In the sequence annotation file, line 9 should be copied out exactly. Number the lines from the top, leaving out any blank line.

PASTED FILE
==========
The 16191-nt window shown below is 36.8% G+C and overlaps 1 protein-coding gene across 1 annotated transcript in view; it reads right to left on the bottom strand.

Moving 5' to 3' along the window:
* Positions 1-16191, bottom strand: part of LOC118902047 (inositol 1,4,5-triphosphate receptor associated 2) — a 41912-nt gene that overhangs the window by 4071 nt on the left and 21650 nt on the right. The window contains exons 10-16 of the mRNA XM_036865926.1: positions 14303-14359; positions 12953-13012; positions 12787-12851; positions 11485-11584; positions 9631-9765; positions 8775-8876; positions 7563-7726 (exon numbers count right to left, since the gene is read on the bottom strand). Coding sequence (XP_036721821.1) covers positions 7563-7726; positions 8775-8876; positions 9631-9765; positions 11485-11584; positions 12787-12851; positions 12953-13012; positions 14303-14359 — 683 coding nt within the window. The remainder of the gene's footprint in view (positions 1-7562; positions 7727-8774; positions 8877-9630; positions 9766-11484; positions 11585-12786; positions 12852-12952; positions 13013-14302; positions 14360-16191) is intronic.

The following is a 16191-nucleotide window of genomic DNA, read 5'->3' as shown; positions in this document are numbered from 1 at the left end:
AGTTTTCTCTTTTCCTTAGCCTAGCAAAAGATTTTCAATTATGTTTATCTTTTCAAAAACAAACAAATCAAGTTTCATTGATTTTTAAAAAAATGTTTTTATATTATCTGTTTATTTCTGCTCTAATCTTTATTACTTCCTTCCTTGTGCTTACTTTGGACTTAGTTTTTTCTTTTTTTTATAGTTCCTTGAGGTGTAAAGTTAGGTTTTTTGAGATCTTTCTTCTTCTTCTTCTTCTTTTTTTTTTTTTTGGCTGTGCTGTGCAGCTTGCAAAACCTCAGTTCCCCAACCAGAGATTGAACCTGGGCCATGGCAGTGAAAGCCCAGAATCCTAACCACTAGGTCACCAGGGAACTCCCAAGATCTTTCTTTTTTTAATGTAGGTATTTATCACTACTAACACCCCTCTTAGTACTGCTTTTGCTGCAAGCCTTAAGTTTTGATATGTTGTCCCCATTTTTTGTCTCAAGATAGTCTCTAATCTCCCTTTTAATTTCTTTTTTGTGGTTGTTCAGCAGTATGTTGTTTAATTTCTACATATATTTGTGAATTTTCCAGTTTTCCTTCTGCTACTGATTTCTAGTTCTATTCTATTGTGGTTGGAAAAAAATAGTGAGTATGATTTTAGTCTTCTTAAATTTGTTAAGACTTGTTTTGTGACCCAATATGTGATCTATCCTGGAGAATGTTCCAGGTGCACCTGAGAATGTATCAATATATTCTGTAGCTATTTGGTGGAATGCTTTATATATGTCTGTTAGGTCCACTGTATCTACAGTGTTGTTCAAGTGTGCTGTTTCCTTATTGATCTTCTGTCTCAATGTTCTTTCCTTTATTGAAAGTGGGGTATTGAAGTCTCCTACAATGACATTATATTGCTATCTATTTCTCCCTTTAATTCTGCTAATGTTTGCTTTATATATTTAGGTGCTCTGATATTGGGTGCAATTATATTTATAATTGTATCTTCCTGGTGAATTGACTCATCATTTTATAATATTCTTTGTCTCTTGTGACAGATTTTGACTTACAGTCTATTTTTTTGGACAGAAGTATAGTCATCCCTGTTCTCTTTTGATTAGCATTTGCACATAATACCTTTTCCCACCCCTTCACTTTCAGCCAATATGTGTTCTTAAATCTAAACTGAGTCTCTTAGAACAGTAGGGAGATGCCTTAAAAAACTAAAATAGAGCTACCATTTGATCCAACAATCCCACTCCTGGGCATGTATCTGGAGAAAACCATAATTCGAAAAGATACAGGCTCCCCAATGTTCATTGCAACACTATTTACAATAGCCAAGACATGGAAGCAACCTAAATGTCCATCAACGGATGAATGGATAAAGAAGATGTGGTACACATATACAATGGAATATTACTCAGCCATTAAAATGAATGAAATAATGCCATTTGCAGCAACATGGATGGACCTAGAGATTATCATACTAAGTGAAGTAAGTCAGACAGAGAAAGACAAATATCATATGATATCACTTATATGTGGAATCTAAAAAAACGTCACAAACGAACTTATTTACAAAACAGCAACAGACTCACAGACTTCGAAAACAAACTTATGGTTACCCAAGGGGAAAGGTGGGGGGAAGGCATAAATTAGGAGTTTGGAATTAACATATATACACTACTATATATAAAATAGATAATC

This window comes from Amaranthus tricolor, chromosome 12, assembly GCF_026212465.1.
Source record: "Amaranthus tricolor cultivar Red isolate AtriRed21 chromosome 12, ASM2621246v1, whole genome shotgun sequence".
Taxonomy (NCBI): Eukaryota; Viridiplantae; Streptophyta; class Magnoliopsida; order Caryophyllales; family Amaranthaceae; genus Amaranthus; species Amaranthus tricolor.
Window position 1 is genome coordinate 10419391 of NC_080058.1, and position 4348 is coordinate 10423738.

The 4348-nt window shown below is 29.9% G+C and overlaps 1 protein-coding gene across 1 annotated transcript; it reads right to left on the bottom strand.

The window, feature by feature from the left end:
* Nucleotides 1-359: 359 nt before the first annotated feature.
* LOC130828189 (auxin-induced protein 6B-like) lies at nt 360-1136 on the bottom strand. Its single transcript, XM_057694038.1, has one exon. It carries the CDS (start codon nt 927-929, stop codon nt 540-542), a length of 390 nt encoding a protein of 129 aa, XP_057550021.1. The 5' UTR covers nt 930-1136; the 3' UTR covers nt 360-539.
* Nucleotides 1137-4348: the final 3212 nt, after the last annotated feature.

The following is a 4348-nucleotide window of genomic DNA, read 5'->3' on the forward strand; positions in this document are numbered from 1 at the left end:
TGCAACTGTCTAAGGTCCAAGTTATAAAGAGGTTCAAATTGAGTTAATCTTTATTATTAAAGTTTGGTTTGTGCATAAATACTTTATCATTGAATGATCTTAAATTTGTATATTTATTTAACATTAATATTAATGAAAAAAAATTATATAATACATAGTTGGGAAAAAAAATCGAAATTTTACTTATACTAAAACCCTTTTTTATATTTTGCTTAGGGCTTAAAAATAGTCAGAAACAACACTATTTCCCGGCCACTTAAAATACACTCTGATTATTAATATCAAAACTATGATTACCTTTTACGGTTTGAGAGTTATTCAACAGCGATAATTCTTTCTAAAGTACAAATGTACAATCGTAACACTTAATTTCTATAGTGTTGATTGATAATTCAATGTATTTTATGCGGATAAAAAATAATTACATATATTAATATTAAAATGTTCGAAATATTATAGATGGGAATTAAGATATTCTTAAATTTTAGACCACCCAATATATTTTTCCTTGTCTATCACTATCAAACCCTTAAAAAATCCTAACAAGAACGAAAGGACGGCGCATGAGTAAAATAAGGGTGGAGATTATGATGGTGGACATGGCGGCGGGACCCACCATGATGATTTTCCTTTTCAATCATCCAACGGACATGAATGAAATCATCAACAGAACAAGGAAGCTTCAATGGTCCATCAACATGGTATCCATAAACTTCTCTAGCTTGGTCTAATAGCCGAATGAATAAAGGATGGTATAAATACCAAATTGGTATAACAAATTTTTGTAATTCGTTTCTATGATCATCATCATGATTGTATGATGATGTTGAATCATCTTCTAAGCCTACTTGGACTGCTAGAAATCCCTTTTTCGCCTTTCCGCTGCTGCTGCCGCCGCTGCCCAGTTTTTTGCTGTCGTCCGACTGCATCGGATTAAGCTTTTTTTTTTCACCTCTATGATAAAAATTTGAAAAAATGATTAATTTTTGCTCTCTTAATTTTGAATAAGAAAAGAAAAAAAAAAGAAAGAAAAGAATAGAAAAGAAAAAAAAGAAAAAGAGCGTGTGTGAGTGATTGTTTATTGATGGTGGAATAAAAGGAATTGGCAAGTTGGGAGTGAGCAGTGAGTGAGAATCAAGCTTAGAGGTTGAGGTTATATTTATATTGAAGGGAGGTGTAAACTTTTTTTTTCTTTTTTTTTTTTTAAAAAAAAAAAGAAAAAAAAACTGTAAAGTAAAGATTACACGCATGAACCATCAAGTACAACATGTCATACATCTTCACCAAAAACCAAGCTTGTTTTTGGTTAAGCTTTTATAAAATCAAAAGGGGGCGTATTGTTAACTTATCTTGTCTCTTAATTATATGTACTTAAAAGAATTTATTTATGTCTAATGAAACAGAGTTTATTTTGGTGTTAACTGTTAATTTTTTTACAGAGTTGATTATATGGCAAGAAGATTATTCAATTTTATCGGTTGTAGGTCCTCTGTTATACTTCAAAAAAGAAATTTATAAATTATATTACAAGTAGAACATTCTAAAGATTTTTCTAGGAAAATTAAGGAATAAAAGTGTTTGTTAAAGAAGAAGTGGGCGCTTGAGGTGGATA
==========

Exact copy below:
Window position 1 is genome coordinate 10419391 of NC_080058.1, and position 4348 is coordinate 10423738.